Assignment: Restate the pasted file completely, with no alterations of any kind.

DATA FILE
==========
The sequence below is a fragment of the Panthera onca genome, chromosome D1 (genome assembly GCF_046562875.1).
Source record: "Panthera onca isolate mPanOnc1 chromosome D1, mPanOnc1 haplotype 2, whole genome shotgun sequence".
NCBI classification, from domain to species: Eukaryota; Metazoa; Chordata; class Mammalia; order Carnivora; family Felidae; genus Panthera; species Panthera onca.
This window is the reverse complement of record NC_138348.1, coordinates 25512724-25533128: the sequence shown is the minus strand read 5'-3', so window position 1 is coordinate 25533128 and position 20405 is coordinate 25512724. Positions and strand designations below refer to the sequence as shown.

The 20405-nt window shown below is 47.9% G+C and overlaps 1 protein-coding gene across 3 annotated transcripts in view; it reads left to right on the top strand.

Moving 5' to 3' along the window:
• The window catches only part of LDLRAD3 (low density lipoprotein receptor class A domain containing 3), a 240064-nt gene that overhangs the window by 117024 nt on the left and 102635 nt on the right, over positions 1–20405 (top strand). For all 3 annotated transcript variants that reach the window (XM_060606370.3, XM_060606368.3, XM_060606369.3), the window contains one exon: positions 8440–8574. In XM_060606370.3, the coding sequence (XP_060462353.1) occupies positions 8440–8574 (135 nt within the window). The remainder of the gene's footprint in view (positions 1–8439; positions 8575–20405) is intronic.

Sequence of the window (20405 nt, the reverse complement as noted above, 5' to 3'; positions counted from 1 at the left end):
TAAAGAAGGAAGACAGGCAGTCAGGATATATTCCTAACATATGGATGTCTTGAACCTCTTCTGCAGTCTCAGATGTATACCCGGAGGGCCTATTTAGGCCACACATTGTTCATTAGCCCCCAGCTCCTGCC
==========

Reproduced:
The sequence below is a fragment of the Panthera onca genome, chromosome D1 (genome assembly GCF_046562875.1).
Source record: "Panthera onca isolate mPanOnc1 chromosome D1, mPanOnc1 haplotype 2, whole genome shotgun sequence".
NCBI classification, from domain to species: Eukaryota; Metazoa; Chordata; class Mammalia; order Carnivora; family Felidae; genus Panthera; species Panthera onca.
This window is the reverse complement of record NC_138348.1, coordinates 25512724-25533128: the sequence shown is the minus strand read 5'-3', so window position 1 is coordinate 25533128 and position 20405 is coordinate 25512724. Positions and strand designations below refer to the sequence as shown.

The 20405-nt window shown below is 47.9% G+C and overlaps 1 protein-coding gene across 3 annotated transcripts in view; it reads left to right on the top strand.

Moving 5' to 3' along the window:
• The window catches only part of LDLRAD3 (low density lipoprotein receptor class A domain containing 3), a 240064-nt gene that overhangs the window by 117024 nt on the left and 102635 nt on the right, over positions 1–20405 (top strand). For all 3 annotated transcript variants that reach the window (XM_060606370.3, XM_060606368.3, XM_060606369.3), the window contains one exon: positions 8440–8574. In XM_060606370.3, the coding sequence (XP_060462353.1) occupies positions 8440–8574 (135 nt within the window). The remainder of the gene's footprint in view (positions 1–8439; positions 8575–20405) is intronic.

Sequence of the window (20405 nt, the reverse complement as noted above, 5' to 3'; positions counted from 1 at the left end):
TAAAGAAGGAAGACAGGCAGTCAGGATATATTCCTAACATATGGATGTCTTGAACCTCTTCTGCAGTCTCAGATGTATACCCGGAGGGCCTATTTAGGCCACACATTGTTCATTAGCCCCCAGCTCCTGCC